Twitter CEO and co-founder Jack Dorsey’s account was hacked Friday, demonstrating the potential vulnerabilities of even the most high-profile social media accounts.
Starting Friday afternoon, Dorsey’s @jack account began unleashing a stream of more than a dozen tweets and retweets, including obscenities, shout-outs, threats and racial slurs. The tweets remained on the account, which has 4.2 million followers, for less than an hour before Twitter removed them.
“Intel is there’s a bomb at Twitter HQ,” read one of the tweets. “Shoutout to Ron and Kyle,” another said. Many of the tweets were tagged with #ChucklingHella.
The company said in a tweet Friday evening that the phone number associated with Dorsey’s account “was compromised due to a security oversight by the mobile provider.” The hacker was then able to use the phone number to compose and send tweets via text message using the platform’s tweet-via-SMS feature.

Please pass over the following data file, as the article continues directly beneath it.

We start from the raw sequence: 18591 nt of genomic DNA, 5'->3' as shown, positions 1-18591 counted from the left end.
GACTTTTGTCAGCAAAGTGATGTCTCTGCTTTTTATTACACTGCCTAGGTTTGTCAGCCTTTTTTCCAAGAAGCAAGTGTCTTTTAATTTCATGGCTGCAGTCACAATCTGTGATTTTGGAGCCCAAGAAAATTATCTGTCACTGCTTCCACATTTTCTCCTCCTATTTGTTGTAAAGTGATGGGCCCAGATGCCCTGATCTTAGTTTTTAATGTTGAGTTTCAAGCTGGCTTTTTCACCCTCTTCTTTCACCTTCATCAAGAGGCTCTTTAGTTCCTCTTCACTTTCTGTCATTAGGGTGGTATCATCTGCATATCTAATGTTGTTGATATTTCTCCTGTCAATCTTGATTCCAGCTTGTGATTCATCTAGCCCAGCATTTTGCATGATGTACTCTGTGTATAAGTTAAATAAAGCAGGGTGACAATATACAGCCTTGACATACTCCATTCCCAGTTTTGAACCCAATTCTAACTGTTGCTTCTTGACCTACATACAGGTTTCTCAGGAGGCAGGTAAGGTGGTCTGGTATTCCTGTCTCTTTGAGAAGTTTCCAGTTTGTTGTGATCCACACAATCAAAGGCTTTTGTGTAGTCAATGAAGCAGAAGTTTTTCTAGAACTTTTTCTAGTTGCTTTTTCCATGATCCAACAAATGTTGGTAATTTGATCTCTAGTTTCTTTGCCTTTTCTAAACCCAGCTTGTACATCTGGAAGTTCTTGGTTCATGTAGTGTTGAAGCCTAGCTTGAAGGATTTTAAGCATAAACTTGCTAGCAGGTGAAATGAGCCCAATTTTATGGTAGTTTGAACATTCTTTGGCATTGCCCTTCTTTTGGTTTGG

Twitter said the issue has been resolved, and that there is no indication their systems were compromised.
In a statement, a Twitter spokeswoman added that the company looked into the bomb threat and “can confirm it was not credible.” The accounts mentioned by the hacker while controlling @jack appeared to be suspended Friday afternoon
Dorsey’s account was previously compromised in 2016 by the hacking group OurMine. On Friday, some Twitter users said that it appeared Dorsey’s account was hacked via a third-party with access to his account.
The event raises questions about vulnerability of even high-profile accounts at one of the largest social media companies in the world. Dorsey’s account -like other high-profile accounts – should have been shielded as an obvious target. Political leaders, including President Donald Trump, use the platform to share news and opinions. If compromised, a hacker could use them to make political claims or even try to start a war.
It was also unclear why the tweets – which violated numerous rules with offensive language and even a pro-Nazi retweet – stayed up so long. Twitter has previously boasted about tools to catch policy-violating content quickly.